Answer: Yes there is a big concern brewing about the imposition of increased tariffs on imported wines (as well as cheese, olive oil and other items) coming from the European Union. There was a 25% levy applied in October 2019 but only affecting those from France, Germany, Spain & United Kingdom (not Italy) but being exempt if over 14 degrees alcohol or over 2 liters in size.  Most of this increase so far has been absorbed by importers and distributors rather than resulting in a significant price raise for the consumer. However, in mid-December a very much expanded list with the potential for a 100% tariff was announced as being under consideration. This definitely would have a big impact now including Champagne plus all European wines coming to America. This has resulted in wide spread worry and developing opposition throughout the wine industry. Lots of detailed articles appearing recently in Wine Spectator, NY Times, Vinepair.com and similar publications. We are all closely watching to see whether or not this onerous tariff will be implemented. If it is there likely will be a disappearance of your favourite European wines from the local wine shop in your State. Will also affect Canada and other regions in the world on a demand/supply basis. Liquor Boards in Canada and other countries import directly from Europe so there prices should not be affected and may become even more competitive. However their list of wine choices from Europe is really quite limited. Many high end wine buyers and wine clubs (like IWFS, Bordeaux, Burgundy, and the like) legally import older vintages that are presently available in the USA so they should be greatly affected. Perhaps it could result in regions outside USA seeing more of these European wine treasures being available and providing an opportunity to import more product directly from Europe. Where ever you live be sure to monitor developments of this situation closely as it may affect your future wine purchases more than you think.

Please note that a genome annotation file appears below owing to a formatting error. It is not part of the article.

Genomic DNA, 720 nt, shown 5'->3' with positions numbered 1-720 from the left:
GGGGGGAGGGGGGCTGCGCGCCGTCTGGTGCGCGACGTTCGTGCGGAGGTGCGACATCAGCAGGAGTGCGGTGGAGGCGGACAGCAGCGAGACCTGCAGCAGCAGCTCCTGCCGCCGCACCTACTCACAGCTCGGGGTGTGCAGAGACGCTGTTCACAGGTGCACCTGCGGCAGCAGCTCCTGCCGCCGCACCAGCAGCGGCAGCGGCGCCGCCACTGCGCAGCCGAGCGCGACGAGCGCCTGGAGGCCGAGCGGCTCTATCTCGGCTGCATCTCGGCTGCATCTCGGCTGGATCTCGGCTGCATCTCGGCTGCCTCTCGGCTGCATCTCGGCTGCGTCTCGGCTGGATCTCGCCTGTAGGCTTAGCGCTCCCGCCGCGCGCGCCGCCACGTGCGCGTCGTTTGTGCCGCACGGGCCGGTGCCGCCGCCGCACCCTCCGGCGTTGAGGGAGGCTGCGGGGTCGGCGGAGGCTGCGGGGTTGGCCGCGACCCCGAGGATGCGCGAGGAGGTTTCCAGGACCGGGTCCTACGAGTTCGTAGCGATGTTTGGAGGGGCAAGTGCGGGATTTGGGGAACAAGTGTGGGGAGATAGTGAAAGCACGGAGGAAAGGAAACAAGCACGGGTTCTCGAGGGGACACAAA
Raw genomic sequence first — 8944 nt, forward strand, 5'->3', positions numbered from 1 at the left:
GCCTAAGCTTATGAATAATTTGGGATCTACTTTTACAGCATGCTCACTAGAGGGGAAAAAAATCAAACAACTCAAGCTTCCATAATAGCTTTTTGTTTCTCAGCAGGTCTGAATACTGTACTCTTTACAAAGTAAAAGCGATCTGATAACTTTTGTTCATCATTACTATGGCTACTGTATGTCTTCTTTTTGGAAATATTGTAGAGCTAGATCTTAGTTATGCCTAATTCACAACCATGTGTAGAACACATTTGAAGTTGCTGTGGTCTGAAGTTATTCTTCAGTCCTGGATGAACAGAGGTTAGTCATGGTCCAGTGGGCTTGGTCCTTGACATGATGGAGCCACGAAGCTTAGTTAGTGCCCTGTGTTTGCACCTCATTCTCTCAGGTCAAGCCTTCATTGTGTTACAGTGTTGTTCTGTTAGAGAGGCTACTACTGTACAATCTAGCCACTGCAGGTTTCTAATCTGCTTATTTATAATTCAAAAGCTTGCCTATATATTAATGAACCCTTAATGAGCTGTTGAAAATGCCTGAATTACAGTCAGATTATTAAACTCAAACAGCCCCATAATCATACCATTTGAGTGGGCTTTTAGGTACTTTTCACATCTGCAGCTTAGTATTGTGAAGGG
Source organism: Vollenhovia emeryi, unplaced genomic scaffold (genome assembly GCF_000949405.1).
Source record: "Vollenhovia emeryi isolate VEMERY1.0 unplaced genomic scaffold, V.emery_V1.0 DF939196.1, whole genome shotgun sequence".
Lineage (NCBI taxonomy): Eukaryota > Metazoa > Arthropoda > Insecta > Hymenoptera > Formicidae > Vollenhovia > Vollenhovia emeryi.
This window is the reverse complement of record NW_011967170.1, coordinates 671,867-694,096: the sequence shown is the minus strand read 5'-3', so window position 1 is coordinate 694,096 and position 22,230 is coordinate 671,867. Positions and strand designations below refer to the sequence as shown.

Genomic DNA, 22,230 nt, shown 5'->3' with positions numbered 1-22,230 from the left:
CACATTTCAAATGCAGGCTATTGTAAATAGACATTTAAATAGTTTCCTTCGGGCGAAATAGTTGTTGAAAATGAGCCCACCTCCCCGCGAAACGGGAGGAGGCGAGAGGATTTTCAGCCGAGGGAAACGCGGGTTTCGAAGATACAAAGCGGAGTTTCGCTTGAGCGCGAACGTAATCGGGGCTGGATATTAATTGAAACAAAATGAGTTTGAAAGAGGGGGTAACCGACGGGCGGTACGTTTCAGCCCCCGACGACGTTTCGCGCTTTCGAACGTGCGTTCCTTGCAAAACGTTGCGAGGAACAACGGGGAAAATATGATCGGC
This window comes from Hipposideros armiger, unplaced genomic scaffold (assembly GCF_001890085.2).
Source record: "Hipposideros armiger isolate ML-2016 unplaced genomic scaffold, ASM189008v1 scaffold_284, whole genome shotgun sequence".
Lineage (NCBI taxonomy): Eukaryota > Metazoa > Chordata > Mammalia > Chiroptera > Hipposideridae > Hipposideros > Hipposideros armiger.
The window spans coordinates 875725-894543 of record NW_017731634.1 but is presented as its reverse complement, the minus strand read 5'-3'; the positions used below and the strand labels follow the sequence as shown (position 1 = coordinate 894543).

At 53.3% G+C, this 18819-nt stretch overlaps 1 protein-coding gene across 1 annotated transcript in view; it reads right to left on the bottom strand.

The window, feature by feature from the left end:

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Does Montrachet Still Merit The Top Rung on the Hierarchy of White Burgundy?

January 6th, 2020